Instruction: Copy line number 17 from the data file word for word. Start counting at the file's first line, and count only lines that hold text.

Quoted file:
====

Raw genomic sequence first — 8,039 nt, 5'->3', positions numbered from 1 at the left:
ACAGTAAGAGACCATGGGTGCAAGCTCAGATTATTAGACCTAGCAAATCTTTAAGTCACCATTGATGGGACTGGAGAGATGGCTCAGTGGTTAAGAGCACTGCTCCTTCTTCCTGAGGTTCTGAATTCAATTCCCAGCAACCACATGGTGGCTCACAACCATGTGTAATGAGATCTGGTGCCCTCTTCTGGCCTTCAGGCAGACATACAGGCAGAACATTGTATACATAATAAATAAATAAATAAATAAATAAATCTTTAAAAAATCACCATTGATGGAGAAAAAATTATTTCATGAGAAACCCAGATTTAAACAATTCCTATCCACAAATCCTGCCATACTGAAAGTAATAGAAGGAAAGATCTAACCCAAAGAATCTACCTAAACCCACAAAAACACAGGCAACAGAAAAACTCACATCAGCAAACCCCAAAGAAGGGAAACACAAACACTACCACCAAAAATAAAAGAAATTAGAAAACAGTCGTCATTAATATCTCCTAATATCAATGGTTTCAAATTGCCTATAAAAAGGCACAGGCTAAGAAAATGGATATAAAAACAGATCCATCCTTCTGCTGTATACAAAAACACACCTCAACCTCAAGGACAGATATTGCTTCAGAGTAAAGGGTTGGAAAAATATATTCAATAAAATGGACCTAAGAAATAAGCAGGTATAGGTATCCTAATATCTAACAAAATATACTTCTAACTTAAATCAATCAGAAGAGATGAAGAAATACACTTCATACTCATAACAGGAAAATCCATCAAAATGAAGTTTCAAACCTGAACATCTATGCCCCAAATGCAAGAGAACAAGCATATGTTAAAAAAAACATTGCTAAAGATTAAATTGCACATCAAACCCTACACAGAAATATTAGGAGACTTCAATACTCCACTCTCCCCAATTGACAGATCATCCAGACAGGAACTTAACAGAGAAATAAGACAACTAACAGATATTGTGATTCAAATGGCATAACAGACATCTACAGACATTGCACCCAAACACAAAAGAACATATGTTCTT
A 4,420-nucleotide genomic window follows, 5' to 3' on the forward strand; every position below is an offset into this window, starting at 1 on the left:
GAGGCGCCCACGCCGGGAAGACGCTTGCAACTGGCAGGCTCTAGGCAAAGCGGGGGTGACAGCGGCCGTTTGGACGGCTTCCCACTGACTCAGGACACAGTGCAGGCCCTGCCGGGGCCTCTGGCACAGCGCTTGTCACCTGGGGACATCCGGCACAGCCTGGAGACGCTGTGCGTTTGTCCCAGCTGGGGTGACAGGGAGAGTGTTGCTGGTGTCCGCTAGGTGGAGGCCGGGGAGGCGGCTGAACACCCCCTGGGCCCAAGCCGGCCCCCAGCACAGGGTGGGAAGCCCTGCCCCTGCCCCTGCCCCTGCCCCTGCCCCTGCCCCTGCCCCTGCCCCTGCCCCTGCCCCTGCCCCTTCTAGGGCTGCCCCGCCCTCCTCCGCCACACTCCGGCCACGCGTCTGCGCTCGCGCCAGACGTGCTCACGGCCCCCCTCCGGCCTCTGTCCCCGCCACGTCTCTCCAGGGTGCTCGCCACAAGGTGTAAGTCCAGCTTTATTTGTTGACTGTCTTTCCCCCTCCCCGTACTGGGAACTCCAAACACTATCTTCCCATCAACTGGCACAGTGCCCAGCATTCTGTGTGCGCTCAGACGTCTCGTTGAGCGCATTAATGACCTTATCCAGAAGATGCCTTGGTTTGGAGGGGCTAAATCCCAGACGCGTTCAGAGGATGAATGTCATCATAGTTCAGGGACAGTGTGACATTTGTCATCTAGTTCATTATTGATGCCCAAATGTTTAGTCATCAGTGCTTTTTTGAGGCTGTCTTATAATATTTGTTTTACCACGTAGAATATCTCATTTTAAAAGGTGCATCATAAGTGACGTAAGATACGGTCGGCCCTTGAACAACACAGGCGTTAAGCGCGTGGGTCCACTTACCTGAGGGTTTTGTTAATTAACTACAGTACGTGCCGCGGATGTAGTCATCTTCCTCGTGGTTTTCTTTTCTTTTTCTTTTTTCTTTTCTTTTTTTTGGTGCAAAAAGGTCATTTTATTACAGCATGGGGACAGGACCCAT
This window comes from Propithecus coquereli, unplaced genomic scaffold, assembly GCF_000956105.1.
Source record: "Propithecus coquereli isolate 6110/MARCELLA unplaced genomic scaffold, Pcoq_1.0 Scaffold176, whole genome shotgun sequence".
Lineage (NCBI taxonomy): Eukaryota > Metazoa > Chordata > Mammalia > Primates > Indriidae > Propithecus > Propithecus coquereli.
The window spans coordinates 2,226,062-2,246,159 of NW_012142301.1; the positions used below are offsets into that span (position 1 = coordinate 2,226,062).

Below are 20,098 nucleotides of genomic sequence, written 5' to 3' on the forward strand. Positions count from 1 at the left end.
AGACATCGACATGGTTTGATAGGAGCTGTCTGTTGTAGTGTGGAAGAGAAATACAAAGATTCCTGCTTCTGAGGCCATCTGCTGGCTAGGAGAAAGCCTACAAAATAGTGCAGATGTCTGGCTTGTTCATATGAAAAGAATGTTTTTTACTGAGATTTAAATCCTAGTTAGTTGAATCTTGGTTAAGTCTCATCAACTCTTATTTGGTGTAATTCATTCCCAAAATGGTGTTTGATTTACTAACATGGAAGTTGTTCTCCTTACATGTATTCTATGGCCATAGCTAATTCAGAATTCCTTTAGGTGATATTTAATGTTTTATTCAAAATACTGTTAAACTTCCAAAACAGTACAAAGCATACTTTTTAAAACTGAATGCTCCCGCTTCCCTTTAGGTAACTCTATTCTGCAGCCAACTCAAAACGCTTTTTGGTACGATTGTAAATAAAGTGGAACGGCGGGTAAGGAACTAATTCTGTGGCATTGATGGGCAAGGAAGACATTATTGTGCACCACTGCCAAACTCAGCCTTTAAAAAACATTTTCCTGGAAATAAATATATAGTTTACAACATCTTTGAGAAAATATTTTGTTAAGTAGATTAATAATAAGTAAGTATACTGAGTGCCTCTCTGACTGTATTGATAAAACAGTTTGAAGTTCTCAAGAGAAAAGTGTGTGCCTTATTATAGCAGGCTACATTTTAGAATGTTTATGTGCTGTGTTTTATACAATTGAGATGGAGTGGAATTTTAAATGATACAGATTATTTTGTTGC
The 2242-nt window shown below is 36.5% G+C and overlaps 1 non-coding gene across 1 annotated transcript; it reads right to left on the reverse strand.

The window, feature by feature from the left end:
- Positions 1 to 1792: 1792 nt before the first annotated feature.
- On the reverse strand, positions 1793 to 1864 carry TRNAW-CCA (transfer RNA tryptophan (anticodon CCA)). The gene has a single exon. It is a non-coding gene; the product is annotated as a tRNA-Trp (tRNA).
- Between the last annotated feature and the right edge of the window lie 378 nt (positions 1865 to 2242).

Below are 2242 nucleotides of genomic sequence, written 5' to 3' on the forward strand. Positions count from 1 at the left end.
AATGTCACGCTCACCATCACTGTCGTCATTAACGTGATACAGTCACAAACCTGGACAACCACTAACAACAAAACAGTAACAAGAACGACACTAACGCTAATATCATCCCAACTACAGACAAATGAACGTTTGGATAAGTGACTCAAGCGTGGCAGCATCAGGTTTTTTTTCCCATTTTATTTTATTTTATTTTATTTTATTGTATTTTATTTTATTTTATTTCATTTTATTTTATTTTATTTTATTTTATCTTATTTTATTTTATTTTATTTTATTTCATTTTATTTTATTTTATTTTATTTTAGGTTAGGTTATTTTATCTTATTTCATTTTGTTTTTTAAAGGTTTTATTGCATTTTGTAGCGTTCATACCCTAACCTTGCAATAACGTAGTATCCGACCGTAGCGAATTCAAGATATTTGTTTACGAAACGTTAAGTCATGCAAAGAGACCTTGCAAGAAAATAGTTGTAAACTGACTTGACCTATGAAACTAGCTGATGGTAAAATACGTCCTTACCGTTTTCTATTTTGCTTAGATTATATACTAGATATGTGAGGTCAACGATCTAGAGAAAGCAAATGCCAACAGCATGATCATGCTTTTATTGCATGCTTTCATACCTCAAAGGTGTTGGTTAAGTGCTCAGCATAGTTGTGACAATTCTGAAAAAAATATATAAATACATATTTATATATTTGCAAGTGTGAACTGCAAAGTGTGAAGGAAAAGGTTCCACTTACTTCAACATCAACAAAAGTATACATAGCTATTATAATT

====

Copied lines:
AATGTCACGCTCACCATCACTGTCGTCATTAACGTGATACAGTCACAAACCTGGACAACCACTAACAACAAAACAGTAACAAGAACGACACTAACGCTAATATCATCCCAACTACAGACAAATGAACGTTTGGATAAGTGACTCAAGCGTGGCAGCATCAGGTTTTTTTTCCCATTTTATTTTATTTTATTTTATTTTATTGTATTTTATTTTATTTTATTTCATTTTATTTTATTTTATTTTATTTTATCTTATTTTATTTTATTTTATTTTATTTCATTTTATTTTATTTTATTTTATTTTAGGTTAGGTTATTTTATCTTATTTCATTTTGTTTTTTAAAGGTTTTATTGCATTTTGTAGCGTTCATACCCTAACCTTGCAATAACGTAGTATCCGACCGTAGCGAATTCAAGATATTTGTTTACGAAACGTTAAGTCATGCAAAGAGACCTTGCAAGAAAATAGTTGTAAACTGACTTGACCTATGAAACTAGCTGATGGTAAAATACGTCCTTACCGTTTTCTATTTTGCTTAGATTATATACTAGATATGTGAGGTCAACGATCTAGAGAAAGCAAATGCCAACAGCATGATCATGCTTTTATTGCATGCTTTCATACCTCAAAGGTGTTGGTTAAGTGCTCAGCATAGTTGTGACAATTCTGAAAAAAATATATAAATACATATTTATATATTTGCAAGTGTGAACTGCAAAGTGTGAAGGAAAAGGTTCCACTTACTTCAACATCAACAAAAGTATACATAGCTATTATAATT